Rapid sequence induction

This chapter will review the pharmacotherapy for management of rapid sequence induction outside the operating room according to expert opinion.


Rapid sequence induction is the administration of an induction agent (anesthetic) and a neuromuscular blocking agent to rapidly produce unconsciousness and muscular paralysis to facilitate endotracheal intubation.


See Table 23.1 .

Table 23.1

Pharmacotherapy for Rapid Sequence Induction (RSI)

Data from Mosier JM, Sakles JC, Stolz U, et al. Neuromuscular blockade improves first-attempt success for intubation in the intensive care unit: a propensity matched analysis. Ann Am Thorac Soc . 2015;12(5):734–741; and from Sakles JC, Douglas MJK, Hypes CD, et al. Management of patients with predicted difficult airways in an academic emergency department. J Emergency Med . 2017;53(2):163–171.

Induction Agents

  • Etomidate

  • 0.3 mg/kg

  • Shock: 0.15 mg/kg

  • Onset: 30–45 s

  • Duration: 5–15 min

  • May suppress adrenal cortisol production; use cautiously in sepsis; consider hydrocortisone 100 mg IV ×1

  • Minimal hypotension; ideal for hemodynamic instability

  • Ketamine

  • 1–2 mg/kg

  • Shock: 1 mg/kg

  • Onset: 45–60 s

  • Duration: 10–20 min

  • Beneficial in bronchospasm, septic shock, and hemodynamic compromise

  • Minimal respiratory depression

  • Causes catecholamine release, stimulant effects

  • CI: elevated ICP or BP

  • Midazolam

  • 0.1–0.3 mg/kg

  • Onset: 30–60 s

  • Duration: 15–30 min

  • Amnesic properties

  • Dose-related hypotension

  • Propofol

  • 1.5–2.5 mg/kg

  • Onset: 15–45 s

  • Duration: 5–10 min

  • Bronchodilation

  • Respiratory depression, dose-related hypotension

Neuromuscular Blocking Agents

  • Succinylcholine

  • 1–1.5 mg/kg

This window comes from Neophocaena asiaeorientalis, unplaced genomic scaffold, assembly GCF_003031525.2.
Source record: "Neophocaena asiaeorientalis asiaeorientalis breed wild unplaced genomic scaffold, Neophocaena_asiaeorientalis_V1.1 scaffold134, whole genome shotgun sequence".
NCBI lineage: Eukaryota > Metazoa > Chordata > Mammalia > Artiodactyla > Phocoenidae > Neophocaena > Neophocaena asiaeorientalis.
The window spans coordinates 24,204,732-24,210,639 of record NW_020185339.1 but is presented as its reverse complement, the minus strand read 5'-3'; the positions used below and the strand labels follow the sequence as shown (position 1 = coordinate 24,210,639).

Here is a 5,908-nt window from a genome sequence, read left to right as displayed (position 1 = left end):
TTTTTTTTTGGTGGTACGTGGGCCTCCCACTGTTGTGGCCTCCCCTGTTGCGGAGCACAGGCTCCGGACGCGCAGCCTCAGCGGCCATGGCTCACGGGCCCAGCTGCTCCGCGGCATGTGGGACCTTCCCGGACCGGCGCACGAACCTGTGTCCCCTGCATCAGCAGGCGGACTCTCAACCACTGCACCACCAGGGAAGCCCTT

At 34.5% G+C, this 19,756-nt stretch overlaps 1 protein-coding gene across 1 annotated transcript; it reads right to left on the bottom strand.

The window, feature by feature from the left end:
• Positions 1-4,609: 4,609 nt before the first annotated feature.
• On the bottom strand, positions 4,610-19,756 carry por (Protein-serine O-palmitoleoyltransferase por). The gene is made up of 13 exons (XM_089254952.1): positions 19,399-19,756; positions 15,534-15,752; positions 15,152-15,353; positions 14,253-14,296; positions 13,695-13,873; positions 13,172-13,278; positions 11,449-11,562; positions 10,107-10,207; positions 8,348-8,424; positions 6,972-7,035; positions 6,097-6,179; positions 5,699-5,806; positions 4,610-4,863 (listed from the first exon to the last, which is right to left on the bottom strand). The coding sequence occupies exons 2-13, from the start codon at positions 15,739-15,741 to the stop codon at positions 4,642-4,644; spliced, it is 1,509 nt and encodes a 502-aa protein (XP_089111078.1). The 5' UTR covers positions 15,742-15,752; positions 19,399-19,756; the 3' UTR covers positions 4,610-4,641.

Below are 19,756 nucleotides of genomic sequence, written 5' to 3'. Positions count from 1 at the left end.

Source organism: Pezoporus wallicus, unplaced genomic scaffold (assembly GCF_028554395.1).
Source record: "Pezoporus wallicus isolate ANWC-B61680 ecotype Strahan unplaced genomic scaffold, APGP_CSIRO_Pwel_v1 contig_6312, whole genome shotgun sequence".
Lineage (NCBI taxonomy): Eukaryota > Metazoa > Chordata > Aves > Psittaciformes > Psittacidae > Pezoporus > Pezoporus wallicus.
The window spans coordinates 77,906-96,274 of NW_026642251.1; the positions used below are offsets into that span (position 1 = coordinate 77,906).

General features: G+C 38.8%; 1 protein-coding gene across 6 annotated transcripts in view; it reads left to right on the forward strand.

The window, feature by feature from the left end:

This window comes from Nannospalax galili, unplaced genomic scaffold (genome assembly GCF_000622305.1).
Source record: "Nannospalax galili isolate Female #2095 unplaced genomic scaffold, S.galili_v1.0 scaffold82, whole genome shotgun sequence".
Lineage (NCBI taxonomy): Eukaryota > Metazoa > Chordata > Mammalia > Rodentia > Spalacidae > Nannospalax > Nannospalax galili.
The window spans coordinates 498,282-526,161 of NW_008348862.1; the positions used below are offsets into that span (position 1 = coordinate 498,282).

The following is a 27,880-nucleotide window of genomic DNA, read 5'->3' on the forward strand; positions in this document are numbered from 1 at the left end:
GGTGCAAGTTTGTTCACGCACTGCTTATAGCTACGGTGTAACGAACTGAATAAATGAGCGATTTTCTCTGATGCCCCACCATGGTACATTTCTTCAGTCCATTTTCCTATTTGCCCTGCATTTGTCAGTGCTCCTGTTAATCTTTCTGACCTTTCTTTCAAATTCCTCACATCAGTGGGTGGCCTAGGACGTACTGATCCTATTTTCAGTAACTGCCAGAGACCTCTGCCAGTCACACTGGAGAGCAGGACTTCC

• Use total BW

  • Onset: 30–60 s

  • Duration: 5–10 min

  • Depolarizing NMBA

  • Second dose can cause bradycardia (treat with atropine, see Table 3.1 )

  • NMBA of choice except for malignant hyperthermia, neuromuscular disease, muscular dystrophy, stroke or burn over 48 h old, rhabdomyolysis, significant hyperkalemia

  • Rocuronium

  • 1 mg/kg

  • Use ideal BW

  • Onset: 45–60 s

  • Duration: 30–45 min

  • Preferred nondepolarizing NMBAs due to shorter onset and duration compared to other agents in the same class

  • Vecuronium

  • 0.1 mg/kg

  • Onset: 3–4 min

  • Duration: 35–45 min

  • Alternative nondepolarizing NMBA to rocuronium


  • Pancuronium is not recommended due to tachycardia and histamine release and longer onset and duration compared to other NMBAs

  • Sugammadex:

    • A reversal agent for rocuronium and vecuronium; a rescue agent if unable to intubate/ventilate

    • Routine reversal of rocuronium or vecuronium: 2–4 mg/kg

    • Immediate reversal of rocuronium: 16 mg/kg

    • Risk of bradycardia: monitor electrocardiogram

    • Risk of anaphylaxis: have resuscitation drugs readily available

    • Use not recommended in CrCl <30 and dialysis

  • Neostimine

    • A reversal agent for nondepolarizing NMBAs

    • Only give when there is adequate recovery (train-of-four ≥10% of baseline)

    • Dose: 0.05–0.07 mg/kg IV ×1

    • Glycopyrrolate IV (0.2 mg for each 1 mg of neostigmine) should be given prior to or in conjunction with neostigmine

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Feb 28, 2021 | Posted by in EMERGENCY MEDICINE | Comments Off on Rapid sequence induction

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